Passed your driving test recently? First of all, congratulations. Second, you’ll probably be wondering which route you should take for your first car.
There are some brilliant deals around on brand-new cars, especially if you opt for the finance route – but for most, the first car is a used model, purchased outright with savings and perhaps with a bit of help from mum and dad.
The ideal first car has a few factors. First of all, it should be easy to drive for a newly-minted motorist – nobody wants to step out of their test and into something that’s difficult to manoeuvre. It should also be cheap to maintain, repair and — most crucially — to insure. Premiums on young drivers are the highest in the business, and key to keeping prices down is buying a car in a low insurance group.
But that doesn’t mean your first car has to be a dull, three-cylinder city car that only sets pulses racing if it’s about to crash. In fact, many brilliant cars can be had that fill all of these criteria. We’ve rounded up some of the best here, each of which should cost less than £5,000 to buy in good condition.
Ok, so the Ford Fiesta is an obvious choice as a first car — but there’s good reason for that.
Britain’s best-selling motor offers anything any new driver could need — good styling, fun driving dynamics and strong levels of equipment at a reasonable price. Insurance costs are low for smaller-capacity engines, and thanks to wide availability, parts are easier to source than a Wikipedia footnote on a dissertation.
If retro styling alongside rock-solid build quality appeals to you, then look no further than the Mini. Yes, it may pack a more powerful engine — the age of car we’re looking at in this budget has a 1.6-litre unit — and this may make insurance premiums slightly more costly, but accept this and you’ll also get a great-handling hatchback with decent residuals.
The Mitsubishi Colt may not be a car to win you clout, but if you’re after a good-value machine that’s pretty much guaranteed to never break down — it could be the car for you.
High-spec CZ3 models with low miles can be had for well under our budget, leaving plenty of room spare for a stereo upgrade, or some dashboard accessories. Plus, as they’re going to run forever, you can expect to sell the car when the time comes for an upgrade without too much of a hit in value.
Most two-seat sports cars will be out of reach for a first-time motorist, but the dinky Mazda MX-5 has plenty going for it. First of all, there are the engine choices – nothing bigger than 1.8-litres, and with a decidedly modest amount of horsepower.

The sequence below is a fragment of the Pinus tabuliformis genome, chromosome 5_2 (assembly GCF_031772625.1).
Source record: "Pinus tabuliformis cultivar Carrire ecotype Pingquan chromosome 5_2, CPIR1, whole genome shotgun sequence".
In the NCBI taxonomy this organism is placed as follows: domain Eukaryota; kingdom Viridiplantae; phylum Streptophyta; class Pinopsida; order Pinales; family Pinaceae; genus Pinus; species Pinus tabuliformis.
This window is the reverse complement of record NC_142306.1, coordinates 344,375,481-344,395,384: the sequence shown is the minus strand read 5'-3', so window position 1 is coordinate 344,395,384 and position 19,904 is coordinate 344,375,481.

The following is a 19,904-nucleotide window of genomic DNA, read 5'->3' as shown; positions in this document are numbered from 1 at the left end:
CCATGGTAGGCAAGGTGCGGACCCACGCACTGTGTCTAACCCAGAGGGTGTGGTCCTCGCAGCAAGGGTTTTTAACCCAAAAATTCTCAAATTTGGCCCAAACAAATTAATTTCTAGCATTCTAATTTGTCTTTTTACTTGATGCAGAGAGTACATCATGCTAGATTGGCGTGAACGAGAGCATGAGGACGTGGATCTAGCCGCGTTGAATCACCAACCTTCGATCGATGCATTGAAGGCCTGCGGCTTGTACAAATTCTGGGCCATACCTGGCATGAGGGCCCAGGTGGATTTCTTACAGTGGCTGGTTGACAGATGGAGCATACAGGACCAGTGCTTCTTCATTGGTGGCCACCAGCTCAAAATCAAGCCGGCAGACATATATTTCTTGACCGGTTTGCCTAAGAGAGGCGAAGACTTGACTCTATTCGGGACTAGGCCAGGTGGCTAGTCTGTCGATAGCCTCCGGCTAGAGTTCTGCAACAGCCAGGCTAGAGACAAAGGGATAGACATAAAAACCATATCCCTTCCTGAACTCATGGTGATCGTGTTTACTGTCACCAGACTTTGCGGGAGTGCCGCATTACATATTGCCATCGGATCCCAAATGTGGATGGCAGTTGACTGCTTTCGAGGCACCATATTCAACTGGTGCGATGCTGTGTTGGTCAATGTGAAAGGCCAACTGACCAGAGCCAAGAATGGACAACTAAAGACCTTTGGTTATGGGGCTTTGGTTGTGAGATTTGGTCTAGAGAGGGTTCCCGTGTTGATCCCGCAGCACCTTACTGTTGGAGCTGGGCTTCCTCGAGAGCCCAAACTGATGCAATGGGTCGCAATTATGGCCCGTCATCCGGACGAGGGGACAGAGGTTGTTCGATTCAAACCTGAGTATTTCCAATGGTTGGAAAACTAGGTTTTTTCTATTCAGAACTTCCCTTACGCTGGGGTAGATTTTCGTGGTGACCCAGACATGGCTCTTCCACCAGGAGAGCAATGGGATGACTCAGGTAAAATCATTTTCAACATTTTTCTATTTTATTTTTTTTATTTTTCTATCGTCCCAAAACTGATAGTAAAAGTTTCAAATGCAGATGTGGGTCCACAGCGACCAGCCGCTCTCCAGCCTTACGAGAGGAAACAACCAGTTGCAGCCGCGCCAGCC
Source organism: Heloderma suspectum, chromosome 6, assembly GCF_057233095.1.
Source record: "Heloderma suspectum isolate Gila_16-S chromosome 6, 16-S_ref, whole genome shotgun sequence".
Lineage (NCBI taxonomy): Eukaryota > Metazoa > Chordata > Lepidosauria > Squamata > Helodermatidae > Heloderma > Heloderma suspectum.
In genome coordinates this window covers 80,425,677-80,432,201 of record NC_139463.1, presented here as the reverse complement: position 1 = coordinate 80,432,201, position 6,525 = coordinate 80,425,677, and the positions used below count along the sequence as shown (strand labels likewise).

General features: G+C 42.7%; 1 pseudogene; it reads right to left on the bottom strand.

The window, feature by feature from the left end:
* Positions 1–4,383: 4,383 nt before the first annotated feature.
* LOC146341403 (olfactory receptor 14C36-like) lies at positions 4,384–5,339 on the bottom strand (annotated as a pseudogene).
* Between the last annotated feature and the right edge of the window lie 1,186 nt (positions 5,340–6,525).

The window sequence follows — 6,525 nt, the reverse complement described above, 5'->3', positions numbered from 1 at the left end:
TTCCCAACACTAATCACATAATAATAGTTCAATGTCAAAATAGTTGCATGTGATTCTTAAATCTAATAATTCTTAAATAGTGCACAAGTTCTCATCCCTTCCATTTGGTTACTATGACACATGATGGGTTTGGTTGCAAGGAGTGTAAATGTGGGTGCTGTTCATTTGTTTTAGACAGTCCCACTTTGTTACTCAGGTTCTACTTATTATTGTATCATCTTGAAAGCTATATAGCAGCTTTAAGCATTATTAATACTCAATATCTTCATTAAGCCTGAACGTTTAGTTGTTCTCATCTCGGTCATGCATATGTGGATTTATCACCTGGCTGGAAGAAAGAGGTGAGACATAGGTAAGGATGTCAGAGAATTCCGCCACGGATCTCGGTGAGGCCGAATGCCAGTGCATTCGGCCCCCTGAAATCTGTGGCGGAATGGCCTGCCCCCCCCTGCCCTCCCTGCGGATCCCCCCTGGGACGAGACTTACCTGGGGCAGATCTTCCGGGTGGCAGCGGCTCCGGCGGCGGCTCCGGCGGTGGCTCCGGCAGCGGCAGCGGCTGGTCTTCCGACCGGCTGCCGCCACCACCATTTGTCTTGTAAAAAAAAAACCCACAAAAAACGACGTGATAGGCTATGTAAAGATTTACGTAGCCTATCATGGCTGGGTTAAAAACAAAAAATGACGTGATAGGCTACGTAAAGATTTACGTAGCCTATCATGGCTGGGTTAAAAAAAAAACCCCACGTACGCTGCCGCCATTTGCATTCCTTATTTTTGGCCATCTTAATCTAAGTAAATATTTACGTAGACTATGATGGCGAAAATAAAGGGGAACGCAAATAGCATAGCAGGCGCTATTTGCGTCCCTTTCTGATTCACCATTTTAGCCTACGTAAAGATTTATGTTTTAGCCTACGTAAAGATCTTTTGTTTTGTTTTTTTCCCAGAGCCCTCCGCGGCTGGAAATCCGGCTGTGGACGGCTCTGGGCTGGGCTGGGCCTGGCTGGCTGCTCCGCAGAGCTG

Our budget of £5,000 will easily net you a good car without too much of the dreaded rust, and MX-5s are so widely appreciated that there will always be a supply of spare parts. Best of all, some of the earliest models are now old enough to qualify for cheap-as-chips classic car insurance.
The Volkswagen Lupo was one of the first of a new generation of compact ‘city’ cars, and it executes this in typically efficient, well-built Germanic style. It’s a dinky little thing, the Lupo, but this means it’s dead easy to park, while light steering and a range of peppy engine make it ideal for urban driving. There’s a diesel available too – but don’t expect rocket-like performance – it’s a non-turbocharged powerplant and will therefore take a glacial 16 seconds to hit 60mph.
The Chevrolet Aveo is a car you may not have heard of, if you have, probably forgotten about. The generation we recommend didn’t generate a lot of buzz and, with Chevrolet pulling out of the UK in 2015, we don’t hear about them that much over this side of the pond any more.
But from these series of unfortunate events has come some good, because you can now get a used Aveo for cheaper than the equivalent Ford Fiesta or even Vauxhall Corsa. Top-of-the range models come in comfortably under £5,000 — bagging you a touchscreen infotainment system and bluetooth connectivity, which is almost unheard of at this price.
Volvo’s image in past years has very much been that of the dowdy antiques dealer, the geography teacher – perhaps an accountant if you’re feeling really exotic. The C30 was a lone standout, bringing gorgeous styling inspired by the P1800 – yet still sat on a practical platform with a range of efficient engines.
In fact, under the skin the C30 is basically a Ford Focus, so maintenance and running costs should be simple. Insurance may be a little high for a 17-year old, but if you’ve passed your test later in life, it presents a stylish, yet affordable option.
Ford’s little city car is a great choice for anyone on a budget. The Ka features a small range of small yet nippy engines that will get you around town effortlessly.
Being Ford’s entry level car means later generations of the Ka can be found well within this budget — while original cars are so cheap, you could easily buy, insure and probably run it for a few years with this kind of money.
This retro Fiat is designed for those who want some style with their car; and comes well-equipped with classic Italian flare. It stays true to its roots from the original 500, offering the fashionista image in a machine capable of effortlessly zipping around town.
Thanks to its popularity, there’s plenty of examples to be had an insurance is pretty low as a result of its easy repair costs and wide availability of parts.